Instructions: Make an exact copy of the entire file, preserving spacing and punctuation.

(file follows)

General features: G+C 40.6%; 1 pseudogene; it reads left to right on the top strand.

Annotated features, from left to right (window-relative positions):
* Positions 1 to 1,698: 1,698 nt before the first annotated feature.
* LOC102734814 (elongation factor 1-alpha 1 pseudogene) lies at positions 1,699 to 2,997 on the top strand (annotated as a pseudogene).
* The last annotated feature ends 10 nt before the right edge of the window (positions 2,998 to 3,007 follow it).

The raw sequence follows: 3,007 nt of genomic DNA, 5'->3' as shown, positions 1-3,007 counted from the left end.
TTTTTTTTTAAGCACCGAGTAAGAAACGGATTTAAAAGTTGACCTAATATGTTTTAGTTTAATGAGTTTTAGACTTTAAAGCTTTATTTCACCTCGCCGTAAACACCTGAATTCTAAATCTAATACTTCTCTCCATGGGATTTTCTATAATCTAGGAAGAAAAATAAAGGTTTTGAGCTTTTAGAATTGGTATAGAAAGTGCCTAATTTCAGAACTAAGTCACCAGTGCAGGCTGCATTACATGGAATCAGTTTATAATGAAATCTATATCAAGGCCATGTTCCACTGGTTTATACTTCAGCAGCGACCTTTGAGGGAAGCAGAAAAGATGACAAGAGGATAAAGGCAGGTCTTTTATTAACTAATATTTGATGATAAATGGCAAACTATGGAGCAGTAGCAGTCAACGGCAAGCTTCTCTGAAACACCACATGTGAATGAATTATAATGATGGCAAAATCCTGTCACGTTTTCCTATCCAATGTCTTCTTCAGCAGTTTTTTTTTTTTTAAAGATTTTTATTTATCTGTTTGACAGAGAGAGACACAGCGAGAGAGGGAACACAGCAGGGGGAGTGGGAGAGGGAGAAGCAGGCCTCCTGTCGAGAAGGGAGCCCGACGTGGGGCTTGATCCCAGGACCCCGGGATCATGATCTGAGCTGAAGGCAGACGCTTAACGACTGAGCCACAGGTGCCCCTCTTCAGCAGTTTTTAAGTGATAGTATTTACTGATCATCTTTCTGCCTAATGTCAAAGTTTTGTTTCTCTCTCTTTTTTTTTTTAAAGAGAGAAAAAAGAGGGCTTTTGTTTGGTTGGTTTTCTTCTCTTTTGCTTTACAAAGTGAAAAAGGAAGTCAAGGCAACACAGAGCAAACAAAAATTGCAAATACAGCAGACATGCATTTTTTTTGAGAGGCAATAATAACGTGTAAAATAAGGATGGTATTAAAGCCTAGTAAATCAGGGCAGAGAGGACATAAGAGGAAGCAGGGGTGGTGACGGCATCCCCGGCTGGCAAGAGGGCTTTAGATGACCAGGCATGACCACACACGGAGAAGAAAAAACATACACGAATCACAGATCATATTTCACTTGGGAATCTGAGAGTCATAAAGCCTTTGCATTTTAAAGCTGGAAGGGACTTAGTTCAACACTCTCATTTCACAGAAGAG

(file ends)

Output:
General features: G+C 40.6%; 1 pseudogene; it reads left to right on the top strand.

Annotated features, from left to right (window-relative positions):
* Positions 1 to 1,698: 1,698 nt before the first annotated feature.
* LOC102734814 (elongation factor 1-alpha 1 pseudogene) lies at positions 1,699 to 2,997 on the top strand (annotated as a pseudogene).
* The last annotated feature ends 10 nt before the right edge of the window (positions 2,998 to 3,007 follow it).

The raw sequence follows: 3,007 nt of genomic DNA, 5'->3' as shown, positions 1-3,007 counted from the left end.
TTTTTTTTTAAGCACCGAGTAAGAAACGGATTTAAAAGTTGACCTAATATGTTTTAGTTTAATGAGTTTTAGACTTTAAAGCTTTATTTCACCTCGCCGTAAACACCTGAATTCTAAATCTAATACTTCTCTCCATGGGATTTTCTATAATCTAGGAAGAAAAATAAAGGTTTTGAGCTTTTAGAATTGGTATAGAAAGTGCCTAATTTCAGAACTAAGTCACCAGTGCAGGCTGCATTACATGGAATCAGTTTATAATGAAATCTATATCAAGGCCATGTTCCACTGGTTTATACTTCAGCAGCGACCTTTGAGGGAAGCAGAAAAGATGACAAGAGGATAAAGGCAGGTCTTTTATTAACTAATATTTGATGATAAATGGCAAACTATGGAGCAGTAGCAGTCAACGGCAAGCTTCTCTGAAACACCACATGTGAATGAATTATAATGATGGCAAAATCCTGTCACGTTTTCCTATCCAATGTCTTCTTCAGCAGTTTTTTTTTTTTTAAAGATTTTTATTTATCTGTTTGACAGAGAGAGACACAGCGAGAGAGGGAACACAGCAGGGGGAGTGGGAGAGGGAGAAGCAGGCCTCCTGTCGAGAAGGGAGCCCGACGTGGGGCTTGATCCCAGGACCCCGGGATCATGATCTGAGCTGAAGGCAGACGCTTAACGACTGAGCCACAGGTGCCCCTCTTCAGCAGTTTTTAAGTGATAGTATTTACTGATCATCTTTCTGCCTAATGTCAAAGTTTTGTTTCTCTCTCTTTTTTTTTTTAAAGAGAGAAAAAAGAGGGCTTTTGTTTGGTTGGTTTTCTTCTCTTTTGCTTTACAAAGTGAAAAAGGAAGTCAAGGCAACACAGAGCAAACAAAAATTGCAAATACAGCAGACATGCATTTTTTTTGAGAGGCAATAATAACGTGTAAAATAAGGATGGTATTAAAGCCTAGTAAATCAGGGCAGAGAGGACATAAGAGGAAGCAGGGGTGGTGACGGCATCCCCGGCTGGCAAGAGGGCTTTAGATGACCAGGCATGACCACACACGGAGAAGAAAAAACATACACGAATCACAGATCATATTTCACTTGGGAATCTGAGAGTCATAAAGCCTTTGCATTTTAAAGCTGGAAGGGACTTAGTTCAACACTCTCATTTCACAGAAGAG